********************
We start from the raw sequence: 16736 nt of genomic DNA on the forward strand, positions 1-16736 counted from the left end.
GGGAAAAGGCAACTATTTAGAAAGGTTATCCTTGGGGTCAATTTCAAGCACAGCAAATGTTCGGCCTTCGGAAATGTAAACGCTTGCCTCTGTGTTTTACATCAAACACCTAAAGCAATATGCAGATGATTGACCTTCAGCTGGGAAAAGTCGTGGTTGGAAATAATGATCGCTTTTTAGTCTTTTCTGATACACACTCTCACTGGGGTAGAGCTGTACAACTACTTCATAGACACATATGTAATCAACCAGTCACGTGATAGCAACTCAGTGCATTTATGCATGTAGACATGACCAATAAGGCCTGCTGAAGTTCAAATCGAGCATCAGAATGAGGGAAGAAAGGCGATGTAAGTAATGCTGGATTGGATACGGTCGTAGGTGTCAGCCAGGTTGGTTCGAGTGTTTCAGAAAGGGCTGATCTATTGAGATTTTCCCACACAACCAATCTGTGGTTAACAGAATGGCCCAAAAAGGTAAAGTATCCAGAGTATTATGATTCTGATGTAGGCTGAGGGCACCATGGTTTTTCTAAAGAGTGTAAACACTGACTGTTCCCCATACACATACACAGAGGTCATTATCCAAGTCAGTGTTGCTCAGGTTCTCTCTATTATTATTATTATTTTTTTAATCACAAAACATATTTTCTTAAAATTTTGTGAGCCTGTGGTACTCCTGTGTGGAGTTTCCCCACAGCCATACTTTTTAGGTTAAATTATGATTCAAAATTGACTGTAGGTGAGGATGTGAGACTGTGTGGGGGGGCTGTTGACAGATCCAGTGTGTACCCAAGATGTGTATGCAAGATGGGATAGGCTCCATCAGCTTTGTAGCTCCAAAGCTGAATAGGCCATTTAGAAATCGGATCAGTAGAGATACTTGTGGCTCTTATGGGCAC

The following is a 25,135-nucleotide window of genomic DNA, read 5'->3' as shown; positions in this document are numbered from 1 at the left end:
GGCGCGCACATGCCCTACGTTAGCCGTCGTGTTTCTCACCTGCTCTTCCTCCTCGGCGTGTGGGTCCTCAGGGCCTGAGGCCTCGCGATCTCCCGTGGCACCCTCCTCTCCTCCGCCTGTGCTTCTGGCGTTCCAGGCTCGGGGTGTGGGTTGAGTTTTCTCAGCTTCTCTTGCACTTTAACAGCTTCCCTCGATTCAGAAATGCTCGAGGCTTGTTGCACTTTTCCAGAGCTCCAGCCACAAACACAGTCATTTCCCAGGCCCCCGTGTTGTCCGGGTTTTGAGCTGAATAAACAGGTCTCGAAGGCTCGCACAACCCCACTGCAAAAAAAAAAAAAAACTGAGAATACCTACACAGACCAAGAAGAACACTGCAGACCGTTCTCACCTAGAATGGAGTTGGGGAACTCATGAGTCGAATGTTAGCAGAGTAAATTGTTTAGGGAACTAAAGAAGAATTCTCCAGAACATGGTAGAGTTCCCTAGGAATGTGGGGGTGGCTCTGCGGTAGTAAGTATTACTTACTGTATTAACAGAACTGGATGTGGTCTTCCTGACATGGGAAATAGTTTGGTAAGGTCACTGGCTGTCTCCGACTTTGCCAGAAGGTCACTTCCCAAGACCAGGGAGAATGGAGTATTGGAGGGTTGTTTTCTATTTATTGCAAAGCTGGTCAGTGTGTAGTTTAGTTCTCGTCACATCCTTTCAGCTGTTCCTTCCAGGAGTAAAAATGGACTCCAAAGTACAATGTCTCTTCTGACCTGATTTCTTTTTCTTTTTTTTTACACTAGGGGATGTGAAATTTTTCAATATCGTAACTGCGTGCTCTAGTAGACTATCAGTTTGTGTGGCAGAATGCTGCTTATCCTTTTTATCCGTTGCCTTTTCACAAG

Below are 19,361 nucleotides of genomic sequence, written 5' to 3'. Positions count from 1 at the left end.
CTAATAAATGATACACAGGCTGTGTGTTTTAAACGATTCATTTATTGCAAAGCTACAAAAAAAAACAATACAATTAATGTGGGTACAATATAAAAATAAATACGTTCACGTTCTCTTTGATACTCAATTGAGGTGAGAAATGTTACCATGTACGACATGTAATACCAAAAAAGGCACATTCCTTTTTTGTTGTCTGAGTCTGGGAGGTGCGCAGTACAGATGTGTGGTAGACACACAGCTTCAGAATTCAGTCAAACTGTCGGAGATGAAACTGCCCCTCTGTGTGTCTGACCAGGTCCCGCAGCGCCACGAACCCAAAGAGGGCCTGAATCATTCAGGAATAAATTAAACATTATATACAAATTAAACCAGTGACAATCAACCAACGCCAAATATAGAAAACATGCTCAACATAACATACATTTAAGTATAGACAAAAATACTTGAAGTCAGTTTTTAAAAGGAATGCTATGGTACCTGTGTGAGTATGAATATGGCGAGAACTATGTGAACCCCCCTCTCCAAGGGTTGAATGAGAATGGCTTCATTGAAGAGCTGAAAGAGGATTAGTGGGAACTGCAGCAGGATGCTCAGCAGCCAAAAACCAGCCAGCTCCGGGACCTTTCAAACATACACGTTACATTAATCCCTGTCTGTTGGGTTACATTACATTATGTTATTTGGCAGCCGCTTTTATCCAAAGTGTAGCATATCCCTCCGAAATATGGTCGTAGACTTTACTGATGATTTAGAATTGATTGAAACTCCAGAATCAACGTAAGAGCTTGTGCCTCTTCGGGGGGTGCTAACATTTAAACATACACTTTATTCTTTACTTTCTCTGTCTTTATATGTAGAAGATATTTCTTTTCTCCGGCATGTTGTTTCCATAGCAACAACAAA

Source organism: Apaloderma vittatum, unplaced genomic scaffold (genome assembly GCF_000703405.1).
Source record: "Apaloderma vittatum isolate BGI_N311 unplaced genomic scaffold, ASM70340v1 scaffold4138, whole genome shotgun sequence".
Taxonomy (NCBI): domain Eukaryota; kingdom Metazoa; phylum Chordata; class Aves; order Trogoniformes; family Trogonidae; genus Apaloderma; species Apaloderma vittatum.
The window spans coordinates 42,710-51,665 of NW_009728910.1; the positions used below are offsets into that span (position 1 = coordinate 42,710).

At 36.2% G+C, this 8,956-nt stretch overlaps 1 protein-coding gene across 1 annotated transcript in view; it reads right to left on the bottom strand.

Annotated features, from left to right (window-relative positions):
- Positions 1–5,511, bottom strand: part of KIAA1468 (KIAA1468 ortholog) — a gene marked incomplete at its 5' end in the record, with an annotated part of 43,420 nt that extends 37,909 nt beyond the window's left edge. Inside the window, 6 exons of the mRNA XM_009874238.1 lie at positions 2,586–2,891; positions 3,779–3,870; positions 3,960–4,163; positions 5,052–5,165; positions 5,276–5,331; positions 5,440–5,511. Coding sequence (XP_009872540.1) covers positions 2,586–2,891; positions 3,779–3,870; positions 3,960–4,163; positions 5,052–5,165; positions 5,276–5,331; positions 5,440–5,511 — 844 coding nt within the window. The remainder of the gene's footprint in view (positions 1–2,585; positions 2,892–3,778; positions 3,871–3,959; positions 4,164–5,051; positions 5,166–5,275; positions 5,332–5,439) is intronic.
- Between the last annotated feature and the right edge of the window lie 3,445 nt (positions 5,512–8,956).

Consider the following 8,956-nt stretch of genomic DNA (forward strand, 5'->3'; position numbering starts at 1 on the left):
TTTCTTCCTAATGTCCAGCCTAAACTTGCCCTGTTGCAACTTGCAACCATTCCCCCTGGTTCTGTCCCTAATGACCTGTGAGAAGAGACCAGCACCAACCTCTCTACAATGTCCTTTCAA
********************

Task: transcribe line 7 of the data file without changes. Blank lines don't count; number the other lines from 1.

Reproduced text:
Source organism: Apaloderma vittatum, unplaced genomic scaffold (genome assembly GCF_000703405.1).